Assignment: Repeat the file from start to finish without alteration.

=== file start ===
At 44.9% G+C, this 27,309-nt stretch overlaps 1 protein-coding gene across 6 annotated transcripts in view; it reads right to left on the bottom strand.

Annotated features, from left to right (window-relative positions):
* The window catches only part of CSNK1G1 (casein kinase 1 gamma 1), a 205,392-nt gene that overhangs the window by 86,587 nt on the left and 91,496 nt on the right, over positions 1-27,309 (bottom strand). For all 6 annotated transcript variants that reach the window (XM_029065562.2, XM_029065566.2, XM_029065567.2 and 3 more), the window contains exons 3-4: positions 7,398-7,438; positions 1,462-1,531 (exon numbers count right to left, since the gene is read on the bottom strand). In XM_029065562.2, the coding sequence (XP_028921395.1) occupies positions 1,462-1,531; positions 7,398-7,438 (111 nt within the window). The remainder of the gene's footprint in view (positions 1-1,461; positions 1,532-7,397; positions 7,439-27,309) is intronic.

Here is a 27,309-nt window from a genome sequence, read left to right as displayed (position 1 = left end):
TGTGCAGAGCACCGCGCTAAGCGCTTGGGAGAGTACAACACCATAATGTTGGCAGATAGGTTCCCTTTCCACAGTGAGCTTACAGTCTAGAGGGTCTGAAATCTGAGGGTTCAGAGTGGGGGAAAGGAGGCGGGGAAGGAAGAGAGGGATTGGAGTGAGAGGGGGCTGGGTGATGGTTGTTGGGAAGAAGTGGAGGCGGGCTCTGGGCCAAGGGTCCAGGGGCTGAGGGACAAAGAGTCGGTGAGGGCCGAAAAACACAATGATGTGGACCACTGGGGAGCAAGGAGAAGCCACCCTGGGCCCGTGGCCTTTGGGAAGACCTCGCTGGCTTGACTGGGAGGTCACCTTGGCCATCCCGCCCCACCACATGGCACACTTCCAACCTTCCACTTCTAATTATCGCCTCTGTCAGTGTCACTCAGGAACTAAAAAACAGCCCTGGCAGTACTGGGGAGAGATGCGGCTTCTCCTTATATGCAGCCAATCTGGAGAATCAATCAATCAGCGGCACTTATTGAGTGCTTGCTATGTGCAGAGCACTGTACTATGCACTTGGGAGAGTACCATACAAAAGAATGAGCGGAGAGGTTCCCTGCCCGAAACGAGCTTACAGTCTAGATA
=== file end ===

At 44.9% G+C, this 27,309-nt stretch overlaps 1 protein-coding gene across 6 annotated transcripts in view; it reads right to left on the bottom strand.

Annotated features, from left to right (window-relative positions):
* The window catches only part of CSNK1G1 (casein kinase 1 gamma 1), a 205,392-nt gene that overhangs the window by 86,587 nt on the left and 91,496 nt on the right, over positions 1-27,309 (bottom strand). For all 6 annotated transcript variants that reach the window (XM_029065562.2, XM_029065566.2, XM_029065567.2 and 3 more), the window contains exons 3-4: positions 7,398-7,438; positions 1,462-1,531 (exon numbers count right to left, since the gene is read on the bottom strand). In XM_029065562.2, the coding sequence (XP_028921395.1) occupies positions 1,462-1,531; positions 7,398-7,438 (111 nt within the window). The remainder of the gene's footprint in view (positions 1-1,461; positions 1,532-7,397; positions 7,439-27,309) is intronic.

Here is a 27,309-nt window from a genome sequence, read left to right as displayed (position 1 = left end):
TGTGCAGAGCACCGCGCTAAGCGCTTGGGAGAGTACAACACCATAATGTTGGCAGATAGGTTCCCTTTCCACAGTGAGCTTACAGTCTAGAGGGTCTGAAATCTGAGGGTTCAGAGTGGGGGAAAGGAGGCGGGGAAGGAAGAGAGGGATTGGAGTGAGAGGGGGCTGGGTGATGGTTGTTGGGAAGAAGTGGAGGCGGGCTCTGGGCCAAGGGTCCAGGGGCTGAGGGACAAAGAGTCGGTGAGGGCCGAAAAACACAATGATGTGGACCACTGGGGAGCAAGGAGAAGCCACCCTGGGCCCGTGGCCTTTGGGAAGACCTCGCTGGCTTGACTGGGAGGTCACCTTGGCCATCCCGCCCCACCACATGGCACACTTCCAACCTTCCACTTCTAATTATCGCCTCTGTCAGTGTCACTCAGGAACTAAAAAACAGCCCTGGCAGTACTGGGGAGAGATGCGGCTTCTCCTTATATGCAGCCAATCTGGAGAATCAATCAATCAGCGGCACTTATTGAGTGCTTGCTATGTGCAGAGCACTGTACTATGCACTTGGGAGAGTACCATACAAAAGAATGAGCGGAGAGGTTCCCTGCCCGAAACGAGCTTACAGTCTAGATA